Which of these seems less likely?
Scenario 1: Middle reliever Rob Carson steps in with nobody on and two men out for his first plate appearance in the major leagues. Sixty and a half feet away stands the Los Angeles Dodgers’ Clayton Kershaw, an assemblage of long limbs borrowed from a Hindu deity, stop-start motions filched from a wind-up toy, hellaciously good pitches ported over from hitters’ nightmares, and a beard grafted from the jawline of an Amish teen. Carson will get a close call in his favor and work out a walk, to Kershaw’s consternation. This will cost the perennial Cy Young candidate 24 more pitches and two runs, driving him from the game early and costing him both a win and some measure of his equilibrium.
Scenario 2: Mark Ellis, a 35-year-old with 99 home runs over 10 big-league seasons and the kind of career that’s serviceable with a bit of a shrug, goes 4-for-5 with two homers and a hard ground single that knocks Jon Niese from the game with a “leg contusion,” which is a fancy way of saying “bruise” except pitchers are precision machines who sometimes compensate for pain in one area of the body by subtly changing what they do with another part of the body, potentially leading to all sorts of trouble and MOTHER OF GOD DON’T YOU REMEMBER DIZZY DEAN HAD A TOE BROKEN IN 1937 AND HE CHANGED HIS MECHANICS AND HURT HIS ARM AND HUNG EM UP IN 1941 AND DIED IN 1974 UNDOUBTEDLY OF COMPLICATIONS AND NIESE WAS OUR ONLY RELIABLE STARTER OTHER THAN THE DIVINE MANIFESTATION OF HARVEYISM AND AUUUGGGGGHHHHHH WE ARE SO SCREWED. Hell, Mark Ellis had such a good day that A. J. Ellis hit a two-run double just because he had the same last name.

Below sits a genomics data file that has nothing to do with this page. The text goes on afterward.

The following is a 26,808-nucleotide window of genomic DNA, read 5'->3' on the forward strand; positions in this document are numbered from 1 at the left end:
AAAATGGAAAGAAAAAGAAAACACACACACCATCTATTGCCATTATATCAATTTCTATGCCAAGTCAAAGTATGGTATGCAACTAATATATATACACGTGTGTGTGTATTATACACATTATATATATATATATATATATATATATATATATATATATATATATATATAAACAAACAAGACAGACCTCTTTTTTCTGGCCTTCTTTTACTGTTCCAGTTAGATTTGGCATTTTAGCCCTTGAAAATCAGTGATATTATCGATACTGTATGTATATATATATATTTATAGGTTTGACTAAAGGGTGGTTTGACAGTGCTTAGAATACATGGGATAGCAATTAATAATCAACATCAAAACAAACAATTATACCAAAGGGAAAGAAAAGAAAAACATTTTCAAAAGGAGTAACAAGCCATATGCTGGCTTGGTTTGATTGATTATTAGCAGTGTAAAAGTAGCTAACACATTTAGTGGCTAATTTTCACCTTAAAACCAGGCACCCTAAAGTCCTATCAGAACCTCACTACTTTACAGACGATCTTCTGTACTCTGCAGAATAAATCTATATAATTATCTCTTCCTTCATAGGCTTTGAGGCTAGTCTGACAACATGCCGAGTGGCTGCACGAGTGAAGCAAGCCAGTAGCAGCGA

Both scenarios happened (more or less), which is why you don’t ever try to outthink baseball.
Once Josh Edgin finished his work, which one senses is soon to resume in Las Vegas, this one was a bare-bones feast even the diehards picked at halfheartedly. There were little bits of interest of course, like brand-new Met Juan Lagares showing off a sweet swing and collecting his first hit, and the intriguing motion of the Dodgers’ Paco Rodriguez, whose dice-shaking glove and delicate pivot of the hand behind him look like something from a “Karate Kid” training regimen.
There are always little rewards like those for sticking with a baseball game, and thank goodness — you need something to savor when all is lost, when two long shots have both wound up in the money and you’re shaking your head and smiling at the one but just shaking your head at the other.